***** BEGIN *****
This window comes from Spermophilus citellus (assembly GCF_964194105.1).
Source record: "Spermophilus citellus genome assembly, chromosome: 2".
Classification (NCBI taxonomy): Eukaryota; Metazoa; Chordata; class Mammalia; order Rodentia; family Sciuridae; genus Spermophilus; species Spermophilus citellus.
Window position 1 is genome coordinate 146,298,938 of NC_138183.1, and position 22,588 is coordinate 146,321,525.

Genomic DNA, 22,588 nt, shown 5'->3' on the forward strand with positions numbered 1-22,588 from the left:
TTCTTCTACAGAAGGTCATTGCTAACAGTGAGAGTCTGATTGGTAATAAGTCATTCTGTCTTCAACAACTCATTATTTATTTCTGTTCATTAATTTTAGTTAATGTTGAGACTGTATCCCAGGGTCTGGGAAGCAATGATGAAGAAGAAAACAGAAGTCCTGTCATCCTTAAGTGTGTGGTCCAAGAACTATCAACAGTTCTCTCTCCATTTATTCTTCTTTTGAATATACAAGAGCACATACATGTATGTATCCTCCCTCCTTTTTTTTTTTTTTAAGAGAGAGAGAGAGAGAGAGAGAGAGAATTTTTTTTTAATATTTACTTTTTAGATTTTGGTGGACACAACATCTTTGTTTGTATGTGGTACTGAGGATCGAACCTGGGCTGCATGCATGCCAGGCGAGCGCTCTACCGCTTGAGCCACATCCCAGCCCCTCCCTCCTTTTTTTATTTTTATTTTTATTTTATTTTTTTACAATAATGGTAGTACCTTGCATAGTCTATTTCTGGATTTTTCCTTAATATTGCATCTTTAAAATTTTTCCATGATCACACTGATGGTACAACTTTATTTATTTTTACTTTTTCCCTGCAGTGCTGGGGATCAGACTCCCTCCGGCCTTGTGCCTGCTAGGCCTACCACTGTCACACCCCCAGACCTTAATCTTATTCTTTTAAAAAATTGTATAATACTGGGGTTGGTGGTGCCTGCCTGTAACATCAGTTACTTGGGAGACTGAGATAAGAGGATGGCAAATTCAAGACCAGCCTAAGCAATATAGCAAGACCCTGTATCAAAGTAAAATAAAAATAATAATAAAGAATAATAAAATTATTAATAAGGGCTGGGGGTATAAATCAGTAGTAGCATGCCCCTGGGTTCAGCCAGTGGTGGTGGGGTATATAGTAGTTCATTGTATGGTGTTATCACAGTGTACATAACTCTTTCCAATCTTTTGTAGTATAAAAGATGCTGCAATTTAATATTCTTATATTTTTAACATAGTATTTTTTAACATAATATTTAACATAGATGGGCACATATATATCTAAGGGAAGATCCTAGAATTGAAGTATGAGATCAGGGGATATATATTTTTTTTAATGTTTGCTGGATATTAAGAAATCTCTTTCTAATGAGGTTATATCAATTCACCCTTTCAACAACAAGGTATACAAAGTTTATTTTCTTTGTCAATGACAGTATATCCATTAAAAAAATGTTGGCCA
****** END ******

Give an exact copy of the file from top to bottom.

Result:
This window comes from Spermophilus citellus (assembly GCF_964194105.1).
Source record: "Spermophilus citellus genome assembly, chromosome: 2".
Classification (NCBI taxonomy): Eukaryota; Metazoa; Chordata; class Mammalia; order Rodentia; family Sciuridae; genus Spermophilus; species Spermophilus citellus.
Window position 1 is genome coordinate 146,298,938 of NC_138183.1, and position 22,588 is coordinate 146,321,525.

Genomic DNA, 22,588 nt, shown 5'->3' on the forward strand with positions numbered 1-22,588 from the left:
TTCTTCTACAGAAGGTCATTGCTAACAGTGAGAGTCTGATTGGTAATAAGTCATTCTGTCTTCAACAACTCATTATTTATTTCTGTTCATTAATTTTAGTTAATGTTGAGACTGTATCCCAGGGTCTGGGAAGCAATGATGAAGAAGAAAACAGAAGTCCTGTCATCCTTAAGTGTGTGGTCCAAGAACTATCAACAGTTCTCTCTCCATTTATTCTTCTTTTGAATATACAAGAGCACATACATGTATGTATCCTCCCTCCTTTTTTTTTTTTTTAAGAGAGAGAGAGAGAGAGAGAGAGAGAATTTTTTTTTAATATTTACTTTTTAGATTTTGGTGGACACAACATCTTTGTTTGTATGTGGTACTGAGGATCGAACCTGGGCTGCATGCATGCCAGGCGAGCGCTCTACCGCTTGAGCCACATCCCAGCCCCTCCCTCCTTTTTTTATTTTTATTTTTATTTTATTTTTTTACAATAATGGTAGTACCTTGCATAGTCTATTTCTGGATTTTTCCTTAATATTGCATCTTTAAAATTTTTCCATGATCACACTGATGGTACAACTTTATTTATTTTTACTTTTTCCCTGCAGTGCTGGGGATCAGACTCCCTCCGGCCTTGTGCCTGCTAGGCCTACCACTGTCACACCCCCAGACCTTAATCTTATTCTTTTAAAAAATTGTATAATACTGGGGTTGGTGGTGCCTGCCTGTAACATCAGTTACTTGGGAGACTGAGATAAGAGGATGGCAAATTCAAGACCAGCCTAAGCAATATAGCAAGACCCTGTATCAAAGTAAAATAAAAATAATAATAAAGAATAATAAAATTATTAATAAGGGCTGGGGGTATAAATCAGTAGTAGCATGCCCCTGGGTTCAGCCAGTGGTGGTGGGGTATATAGTAGTTCATTGTATGGTGTTATCACAGTGTACATAACTCTTTCCAATCTTTTGTAGTATAAAAGATGCTGCAATTTAATATTCTTATATTTTTAACATAGTATTTTTTAACATAATATTTAACATAGATGGGCACATATATATCTAAGGGAAGATCCTAGAATTGAAGTATGAGATCAGGGGATATATATTTTTTTTAATGTTTGCTGGATATTAAGAAATCTCTTTCTAATGAGGTTATATCAATTCACCCTTTCAACAACAAGGTATACAAAGTTTATTTTCTTTGTCAATGACAGTATATCCATTAAAAAAATGTTGGCCA